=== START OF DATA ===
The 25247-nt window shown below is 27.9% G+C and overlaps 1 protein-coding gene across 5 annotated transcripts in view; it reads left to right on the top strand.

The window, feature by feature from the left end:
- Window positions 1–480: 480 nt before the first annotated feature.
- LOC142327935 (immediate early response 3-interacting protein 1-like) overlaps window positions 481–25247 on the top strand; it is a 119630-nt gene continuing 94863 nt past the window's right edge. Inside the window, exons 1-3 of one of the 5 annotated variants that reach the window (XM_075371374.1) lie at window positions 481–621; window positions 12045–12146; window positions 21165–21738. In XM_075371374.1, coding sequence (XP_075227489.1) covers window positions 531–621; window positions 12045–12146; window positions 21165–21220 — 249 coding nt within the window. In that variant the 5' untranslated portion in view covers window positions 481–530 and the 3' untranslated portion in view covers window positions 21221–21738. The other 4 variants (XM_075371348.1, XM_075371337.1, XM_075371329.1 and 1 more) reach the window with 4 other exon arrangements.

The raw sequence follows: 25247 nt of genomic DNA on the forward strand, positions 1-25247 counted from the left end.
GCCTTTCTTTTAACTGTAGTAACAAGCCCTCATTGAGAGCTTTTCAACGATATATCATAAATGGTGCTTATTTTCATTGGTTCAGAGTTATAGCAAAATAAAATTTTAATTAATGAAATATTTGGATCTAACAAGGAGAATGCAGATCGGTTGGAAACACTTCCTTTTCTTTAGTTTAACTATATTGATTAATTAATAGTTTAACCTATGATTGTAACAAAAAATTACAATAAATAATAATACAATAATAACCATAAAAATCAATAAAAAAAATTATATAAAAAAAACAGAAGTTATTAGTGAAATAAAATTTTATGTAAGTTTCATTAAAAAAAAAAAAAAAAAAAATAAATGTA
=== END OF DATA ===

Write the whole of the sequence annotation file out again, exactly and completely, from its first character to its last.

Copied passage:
The 25247-nt window shown below is 27.9% G+C and overlaps 1 protein-coding gene across 5 annotated transcripts in view; it reads left to right on the top strand.

The window, feature by feature from the left end:
- Window positions 1–480: 480 nt before the first annotated feature.
- LOC142327935 (immediate early response 3-interacting protein 1-like) overlaps window positions 481–25247 on the top strand; it is a 119630-nt gene continuing 94863 nt past the window's right edge. Inside the window, exons 1-3 of one of the 5 annotated variants that reach the window (XM_075371374.1) lie at window positions 481–621; window positions 12045–12146; window positions 21165–21738. In XM_075371374.1, coding sequence (XP_075227489.1) covers window positions 531–621; window positions 12045–12146; window positions 21165–21220 — 249 coding nt within the window. In that variant the 5' untranslated portion in view covers window positions 481–530 and the 3' untranslated portion in view covers window positions 21221–21738. The other 4 variants (XM_075371348.1, XM_075371337.1, XM_075371329.1 and 1 more) reach the window with 4 other exon arrangements.

The raw sequence follows: 25247 nt of genomic DNA on the forward strand, positions 1-25247 counted from the left end.
GCCTTTCTTTTAACTGTAGTAACAAGCCCTCATTGAGAGCTTTTCAACGATATATCATAAATGGTGCTTATTTTCATTGGTTCAGAGTTATAGCAAAATAAAATTTTAATTAATGAAATATTTGGATCTAACAAGGAGAATGCAGATCGGTTGGAAACACTTCCTTTTCTTTAGTTTAACTATATTGATTAATTAATAGTTTAACCTATGATTGTAACAAAAAATTACAATAAATAATAATACAATAATAACCATAAAAATCAATAAAAAAAATTATATAAAAAAAACAGAAGTTATTAGTGAAATAAAATTTTATGTAAGTTTCATTAAAAAAAAAAAAAAAAAAAATAAATGTA